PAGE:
Solution for Selling a Home in a Bad Location
It’s really hard to tell a seller who has lived happily in a home for 30 years that it will be a challenge selling that Sacramento home because it’s in a bad location, but I manage to share that news when it’s warranted. It’s my job as a Sacramento real estate agent to set realistic expectations for my sellers and to be straight with them. The apartment buildings behind this pool home were a major concern, and I knew it would turn off buyers.
Now, some agents get upset when sellers have their own way of dealing with such news, which is sometimes to ignore it and see how things go, but that’s the seller’s prerogative. It doesn’t bother me. I get it. The seller is the boss. The seller owns the home and makes the rules. I would never come back and say I told you so. That’s not my style — although I might think it because I am human. But I completely understand a seller who may have trouble coming to grips with the reality of a situation. Nobody wants to realize his childhood home is stigmatized because of a bad location. Sellers who need time to process can take all of the time they need.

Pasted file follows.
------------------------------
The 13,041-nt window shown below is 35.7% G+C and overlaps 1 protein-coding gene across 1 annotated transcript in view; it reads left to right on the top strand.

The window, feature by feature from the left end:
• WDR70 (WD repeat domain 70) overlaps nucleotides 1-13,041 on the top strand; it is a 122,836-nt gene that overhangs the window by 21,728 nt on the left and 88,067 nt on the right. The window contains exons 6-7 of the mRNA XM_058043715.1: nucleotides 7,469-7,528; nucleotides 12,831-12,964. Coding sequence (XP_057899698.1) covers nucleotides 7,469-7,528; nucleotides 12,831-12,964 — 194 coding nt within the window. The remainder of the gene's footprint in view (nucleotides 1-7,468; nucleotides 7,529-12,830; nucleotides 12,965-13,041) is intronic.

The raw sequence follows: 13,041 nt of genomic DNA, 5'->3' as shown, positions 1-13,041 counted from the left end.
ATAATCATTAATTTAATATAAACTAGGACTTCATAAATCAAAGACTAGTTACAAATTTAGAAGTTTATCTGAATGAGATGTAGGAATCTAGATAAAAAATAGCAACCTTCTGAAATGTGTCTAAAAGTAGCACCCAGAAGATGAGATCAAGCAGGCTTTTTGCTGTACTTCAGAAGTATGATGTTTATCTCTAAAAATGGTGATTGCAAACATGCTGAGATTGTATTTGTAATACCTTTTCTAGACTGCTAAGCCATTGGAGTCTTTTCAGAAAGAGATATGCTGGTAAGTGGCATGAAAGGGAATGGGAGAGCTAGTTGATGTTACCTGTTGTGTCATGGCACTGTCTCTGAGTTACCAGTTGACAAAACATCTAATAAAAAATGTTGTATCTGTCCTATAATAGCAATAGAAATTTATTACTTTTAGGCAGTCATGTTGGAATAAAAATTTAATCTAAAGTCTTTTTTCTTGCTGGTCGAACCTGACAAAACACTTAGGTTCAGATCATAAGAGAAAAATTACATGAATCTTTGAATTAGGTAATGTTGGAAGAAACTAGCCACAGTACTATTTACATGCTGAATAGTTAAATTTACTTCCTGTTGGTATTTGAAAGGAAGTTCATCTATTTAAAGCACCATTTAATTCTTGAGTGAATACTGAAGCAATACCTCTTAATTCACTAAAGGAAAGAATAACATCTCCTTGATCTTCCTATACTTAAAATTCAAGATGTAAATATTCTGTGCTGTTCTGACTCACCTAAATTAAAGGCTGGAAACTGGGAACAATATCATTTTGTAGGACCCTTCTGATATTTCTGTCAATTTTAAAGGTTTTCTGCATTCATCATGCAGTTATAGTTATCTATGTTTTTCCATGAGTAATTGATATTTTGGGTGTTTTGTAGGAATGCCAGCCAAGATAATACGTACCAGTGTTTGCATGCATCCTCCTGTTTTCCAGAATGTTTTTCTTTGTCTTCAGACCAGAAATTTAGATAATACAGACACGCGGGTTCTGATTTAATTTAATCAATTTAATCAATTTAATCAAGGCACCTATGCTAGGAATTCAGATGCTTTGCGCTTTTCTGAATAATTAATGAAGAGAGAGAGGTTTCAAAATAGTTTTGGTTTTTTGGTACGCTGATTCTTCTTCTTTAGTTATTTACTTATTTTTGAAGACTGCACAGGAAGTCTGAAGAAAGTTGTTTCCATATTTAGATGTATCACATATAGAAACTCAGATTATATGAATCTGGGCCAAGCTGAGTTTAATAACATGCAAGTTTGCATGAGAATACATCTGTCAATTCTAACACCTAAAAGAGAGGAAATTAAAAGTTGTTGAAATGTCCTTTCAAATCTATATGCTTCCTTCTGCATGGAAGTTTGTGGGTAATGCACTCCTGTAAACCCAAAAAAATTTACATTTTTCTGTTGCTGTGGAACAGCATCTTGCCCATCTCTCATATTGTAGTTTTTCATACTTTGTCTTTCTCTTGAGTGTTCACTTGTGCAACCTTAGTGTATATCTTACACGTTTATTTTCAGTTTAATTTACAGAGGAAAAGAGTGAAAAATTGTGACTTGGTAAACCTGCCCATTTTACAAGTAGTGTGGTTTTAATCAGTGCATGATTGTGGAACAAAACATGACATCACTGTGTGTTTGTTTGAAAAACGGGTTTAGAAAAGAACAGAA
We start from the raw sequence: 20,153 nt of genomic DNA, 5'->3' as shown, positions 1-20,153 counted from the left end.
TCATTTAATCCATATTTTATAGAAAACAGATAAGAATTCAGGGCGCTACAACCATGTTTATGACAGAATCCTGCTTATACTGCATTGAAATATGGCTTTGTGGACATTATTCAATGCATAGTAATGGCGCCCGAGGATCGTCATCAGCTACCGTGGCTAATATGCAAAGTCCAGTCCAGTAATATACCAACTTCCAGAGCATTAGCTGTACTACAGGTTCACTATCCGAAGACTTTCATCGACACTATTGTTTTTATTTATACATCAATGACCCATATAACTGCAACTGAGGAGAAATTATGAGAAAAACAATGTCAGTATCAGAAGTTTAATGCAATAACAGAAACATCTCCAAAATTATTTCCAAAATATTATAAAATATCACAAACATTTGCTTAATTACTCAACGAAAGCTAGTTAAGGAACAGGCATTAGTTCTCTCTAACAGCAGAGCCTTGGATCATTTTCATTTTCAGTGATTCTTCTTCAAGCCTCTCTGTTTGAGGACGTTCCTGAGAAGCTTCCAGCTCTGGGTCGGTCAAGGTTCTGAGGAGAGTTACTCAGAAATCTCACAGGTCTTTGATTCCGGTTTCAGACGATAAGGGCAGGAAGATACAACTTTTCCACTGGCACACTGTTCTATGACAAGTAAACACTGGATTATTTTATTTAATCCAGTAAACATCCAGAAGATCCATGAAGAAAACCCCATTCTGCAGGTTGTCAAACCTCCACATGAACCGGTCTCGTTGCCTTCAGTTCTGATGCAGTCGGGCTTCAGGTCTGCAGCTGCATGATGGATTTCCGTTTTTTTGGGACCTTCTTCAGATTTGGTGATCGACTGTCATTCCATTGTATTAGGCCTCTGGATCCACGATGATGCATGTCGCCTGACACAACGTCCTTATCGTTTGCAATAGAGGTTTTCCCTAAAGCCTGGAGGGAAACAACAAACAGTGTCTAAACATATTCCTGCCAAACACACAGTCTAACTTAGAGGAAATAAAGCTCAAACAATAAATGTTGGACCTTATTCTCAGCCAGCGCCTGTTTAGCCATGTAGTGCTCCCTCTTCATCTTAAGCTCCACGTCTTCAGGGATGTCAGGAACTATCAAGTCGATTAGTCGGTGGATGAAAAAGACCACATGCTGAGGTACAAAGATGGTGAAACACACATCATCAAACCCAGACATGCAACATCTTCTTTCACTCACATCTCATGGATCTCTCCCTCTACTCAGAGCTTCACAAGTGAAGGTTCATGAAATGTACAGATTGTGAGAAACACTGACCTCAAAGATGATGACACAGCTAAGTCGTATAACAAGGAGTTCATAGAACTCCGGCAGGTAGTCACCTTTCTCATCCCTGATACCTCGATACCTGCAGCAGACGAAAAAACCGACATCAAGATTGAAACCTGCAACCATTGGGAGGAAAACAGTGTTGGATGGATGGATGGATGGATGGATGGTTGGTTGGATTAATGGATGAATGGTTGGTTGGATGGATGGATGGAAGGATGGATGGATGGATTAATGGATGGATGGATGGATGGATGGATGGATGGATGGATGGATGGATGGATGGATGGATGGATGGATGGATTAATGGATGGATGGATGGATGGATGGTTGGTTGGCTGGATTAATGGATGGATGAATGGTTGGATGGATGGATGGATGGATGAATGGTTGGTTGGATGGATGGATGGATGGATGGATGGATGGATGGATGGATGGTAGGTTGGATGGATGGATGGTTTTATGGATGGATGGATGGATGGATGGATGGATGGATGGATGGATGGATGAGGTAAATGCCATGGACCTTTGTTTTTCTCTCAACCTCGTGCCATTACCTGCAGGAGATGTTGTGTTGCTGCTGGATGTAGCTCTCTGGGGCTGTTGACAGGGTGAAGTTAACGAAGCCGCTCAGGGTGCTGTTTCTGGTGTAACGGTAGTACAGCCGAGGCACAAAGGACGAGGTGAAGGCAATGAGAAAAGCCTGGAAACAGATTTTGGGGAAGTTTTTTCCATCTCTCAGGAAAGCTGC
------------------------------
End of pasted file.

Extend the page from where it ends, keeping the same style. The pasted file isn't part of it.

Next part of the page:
This particular home had a beautiful back yard, a covered patio, sparkling pool that had just been refinished, and a separate area for parking RVs, complete with a row of storage sheds. But all those apartment windows looming over the pool was a huge concern for buyers. It screamed: bad location.
Agent after agent sent me feedback over a 3-month period stating their buyers would buy that home except for the apartments, which I forwarded to the seller. Potential buyers didn’t want strangers gawking at their kids. After the seller read the numerous feedback statements over and over, he finally asked what he could do. Well, the obvious was to lower the price, but a better option was to fix the problem. No, I don’t mean blow up the apartments. But you can erase them from the picture, just like you can in Photoshop, by putting up a barrier to block the view.
For about $5,000, the seller planted 28 Italian Cypress trees along the back fence. That process involved digging through the concrete by the fence. Once that plan was put into place, the home sold at list price to a large extended family. The seller had become so used to the building over the years that when he looked into the back yard, he did not see it. Now the buyer won’t see it, either.